Ahhhh... now I get it. We did a plane swap! Collective groans from the passengers of DJ XXX were greeted by indifference from several iPodders - some sleeping to the sounds of Handel, others pumping their heads to techno. It did take a while for the iPodders to register these domestic terminal comedies and, of course, they did eventually move. (Some of the thick ones did eventually try to board the 'wrong' aircraft and were shooed away with much irritation and confusion).
Okay, so the plane swap has happened and Gate 32ers are now Gate 31ers, and vice versa. So DJ 818ers finally look at our skippy cheery ground crew gal and she finally announces that "we are now removing your bags from the previous plane and transferring them onto this plane, and there will be another delay".
Wow... 8.15am has turned into 10.15am, and none of us are on the plane yet.
And finally, the plane swap has been done and the bags were moved across, ground crew gal finally starts checking boarding passes and letting people onto the new DJ 818. Collective sighs of relief and happy customers of Virgin Blue start boarding their flight for Melbourne.
So boarding takes another 20 minutes or so and I chucked myself comfortably into window seat 5F, with a view of the starboard side of the plane. I can see the wing to the right and back, and a mean looking yellow manhole cover nearby.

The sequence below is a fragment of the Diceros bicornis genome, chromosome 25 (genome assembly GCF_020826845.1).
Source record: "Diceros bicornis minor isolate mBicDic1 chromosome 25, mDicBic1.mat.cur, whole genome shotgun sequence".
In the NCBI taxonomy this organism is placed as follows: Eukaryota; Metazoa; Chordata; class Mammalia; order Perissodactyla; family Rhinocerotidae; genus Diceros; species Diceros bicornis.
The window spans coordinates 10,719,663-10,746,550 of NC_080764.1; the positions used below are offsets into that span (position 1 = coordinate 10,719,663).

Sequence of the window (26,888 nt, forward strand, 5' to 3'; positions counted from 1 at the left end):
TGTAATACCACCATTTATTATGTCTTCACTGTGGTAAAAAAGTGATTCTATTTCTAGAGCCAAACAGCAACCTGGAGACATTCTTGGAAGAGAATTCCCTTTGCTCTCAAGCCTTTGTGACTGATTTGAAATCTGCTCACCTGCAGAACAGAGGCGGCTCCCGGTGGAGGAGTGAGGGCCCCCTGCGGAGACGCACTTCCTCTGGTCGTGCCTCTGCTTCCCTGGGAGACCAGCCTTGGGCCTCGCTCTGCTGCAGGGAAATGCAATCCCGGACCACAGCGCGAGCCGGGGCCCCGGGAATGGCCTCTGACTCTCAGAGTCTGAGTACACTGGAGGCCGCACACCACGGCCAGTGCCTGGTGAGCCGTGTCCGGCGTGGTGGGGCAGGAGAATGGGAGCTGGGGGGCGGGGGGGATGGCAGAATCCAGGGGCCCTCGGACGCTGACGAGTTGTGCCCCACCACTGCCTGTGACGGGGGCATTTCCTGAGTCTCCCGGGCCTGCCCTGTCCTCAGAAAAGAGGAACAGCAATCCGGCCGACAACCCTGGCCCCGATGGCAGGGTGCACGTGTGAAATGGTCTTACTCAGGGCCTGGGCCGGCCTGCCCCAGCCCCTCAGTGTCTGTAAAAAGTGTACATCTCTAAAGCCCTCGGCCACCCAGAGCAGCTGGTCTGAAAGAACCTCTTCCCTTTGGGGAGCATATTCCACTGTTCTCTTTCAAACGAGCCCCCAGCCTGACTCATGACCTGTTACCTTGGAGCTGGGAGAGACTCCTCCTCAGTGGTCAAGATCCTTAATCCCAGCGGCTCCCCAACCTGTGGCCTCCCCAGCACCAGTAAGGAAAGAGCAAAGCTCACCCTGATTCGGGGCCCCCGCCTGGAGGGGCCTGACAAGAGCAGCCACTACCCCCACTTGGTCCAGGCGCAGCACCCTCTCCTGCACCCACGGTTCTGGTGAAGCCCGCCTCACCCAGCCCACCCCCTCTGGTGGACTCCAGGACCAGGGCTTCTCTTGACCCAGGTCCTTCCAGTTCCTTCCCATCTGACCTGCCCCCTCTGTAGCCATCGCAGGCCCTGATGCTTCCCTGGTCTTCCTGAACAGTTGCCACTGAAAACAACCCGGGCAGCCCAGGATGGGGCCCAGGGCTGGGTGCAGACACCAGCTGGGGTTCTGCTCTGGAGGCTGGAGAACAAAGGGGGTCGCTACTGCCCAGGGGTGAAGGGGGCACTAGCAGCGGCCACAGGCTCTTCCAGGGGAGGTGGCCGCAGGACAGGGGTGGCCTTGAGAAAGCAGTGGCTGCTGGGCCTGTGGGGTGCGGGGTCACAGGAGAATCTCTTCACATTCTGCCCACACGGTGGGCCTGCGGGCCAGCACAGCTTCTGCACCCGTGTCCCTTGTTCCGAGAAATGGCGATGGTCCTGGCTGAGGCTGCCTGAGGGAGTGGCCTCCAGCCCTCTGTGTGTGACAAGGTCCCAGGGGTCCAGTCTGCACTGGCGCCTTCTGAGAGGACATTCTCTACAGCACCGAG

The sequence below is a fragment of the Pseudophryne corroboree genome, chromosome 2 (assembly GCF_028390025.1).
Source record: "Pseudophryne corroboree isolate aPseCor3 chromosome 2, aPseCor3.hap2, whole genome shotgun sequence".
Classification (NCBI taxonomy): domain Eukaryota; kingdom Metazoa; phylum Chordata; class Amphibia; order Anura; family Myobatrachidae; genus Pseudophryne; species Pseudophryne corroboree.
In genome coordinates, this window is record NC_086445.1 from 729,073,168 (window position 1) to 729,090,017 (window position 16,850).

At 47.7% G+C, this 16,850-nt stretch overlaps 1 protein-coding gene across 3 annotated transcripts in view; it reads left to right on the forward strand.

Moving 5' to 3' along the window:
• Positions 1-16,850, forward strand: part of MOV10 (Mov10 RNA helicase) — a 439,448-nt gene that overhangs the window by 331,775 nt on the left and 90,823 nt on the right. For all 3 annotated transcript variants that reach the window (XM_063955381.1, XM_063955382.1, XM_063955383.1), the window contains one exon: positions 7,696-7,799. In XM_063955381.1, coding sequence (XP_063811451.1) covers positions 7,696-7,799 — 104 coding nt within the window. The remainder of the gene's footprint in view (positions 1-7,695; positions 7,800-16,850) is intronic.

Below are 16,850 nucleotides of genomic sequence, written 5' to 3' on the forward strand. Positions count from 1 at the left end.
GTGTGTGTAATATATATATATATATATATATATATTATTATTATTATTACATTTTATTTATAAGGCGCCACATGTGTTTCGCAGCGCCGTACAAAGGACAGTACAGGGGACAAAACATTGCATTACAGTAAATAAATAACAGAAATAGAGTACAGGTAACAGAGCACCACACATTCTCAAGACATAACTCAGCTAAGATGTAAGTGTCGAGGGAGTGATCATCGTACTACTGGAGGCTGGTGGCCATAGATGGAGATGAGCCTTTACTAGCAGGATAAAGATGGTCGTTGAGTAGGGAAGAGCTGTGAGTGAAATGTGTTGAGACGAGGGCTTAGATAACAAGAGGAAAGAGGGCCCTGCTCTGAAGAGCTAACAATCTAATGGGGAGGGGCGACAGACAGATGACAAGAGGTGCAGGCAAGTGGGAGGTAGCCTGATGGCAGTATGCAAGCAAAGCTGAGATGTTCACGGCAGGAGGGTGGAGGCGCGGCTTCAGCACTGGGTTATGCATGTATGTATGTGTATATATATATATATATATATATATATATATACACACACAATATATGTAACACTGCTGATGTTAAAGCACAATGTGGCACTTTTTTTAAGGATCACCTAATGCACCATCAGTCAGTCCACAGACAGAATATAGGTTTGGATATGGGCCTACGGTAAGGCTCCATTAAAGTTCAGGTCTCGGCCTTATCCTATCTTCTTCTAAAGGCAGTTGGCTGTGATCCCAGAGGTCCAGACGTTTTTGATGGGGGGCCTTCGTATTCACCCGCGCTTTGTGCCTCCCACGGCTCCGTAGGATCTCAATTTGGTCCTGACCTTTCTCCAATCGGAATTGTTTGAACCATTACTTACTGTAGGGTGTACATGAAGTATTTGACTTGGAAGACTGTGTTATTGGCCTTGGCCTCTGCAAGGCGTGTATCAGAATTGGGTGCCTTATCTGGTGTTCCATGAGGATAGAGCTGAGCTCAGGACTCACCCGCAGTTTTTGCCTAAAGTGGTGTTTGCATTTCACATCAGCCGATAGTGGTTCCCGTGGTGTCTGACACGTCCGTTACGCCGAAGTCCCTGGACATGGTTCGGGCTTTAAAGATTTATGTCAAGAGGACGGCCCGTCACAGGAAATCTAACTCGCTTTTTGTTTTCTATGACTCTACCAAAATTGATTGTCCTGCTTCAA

With everyone safely in the aircraft, and the right bags onboard, the pilot proceeded to welcome all passengers and greeted us with this news: "the plane needs to be refueled and we have already called Shell to come refuel the plane, but they seem to be taking their time coming."
Ok, sanity check: Plane swap - checked. Passengers boarded - checked. Crew moved to new aircraft - checked. bags transferred - checked. Oh wait! I can't take off coz I don't have enough fuel!
Ok. Yet another delay.
Eventually though, out of my little peephole of a window, I saw what look like a bunch of shining alumnium pipes-on-wheels zip over the mean looking manhole cover near to the right wing of the newly christened DJ 818. A bored looking man wearing a lime green jacket and big lime green headphones (NOT an iPodder this one) got out of pipes-on-wheels and started fiddling with his mean looking hose.
In fact, he had TWO of them! On the truck anyhow.
The small one led to the plane, and he slowly and laboriously lugged this one to a little hole at the side of the aircraft, plugged it in, and shuffled back to the truck.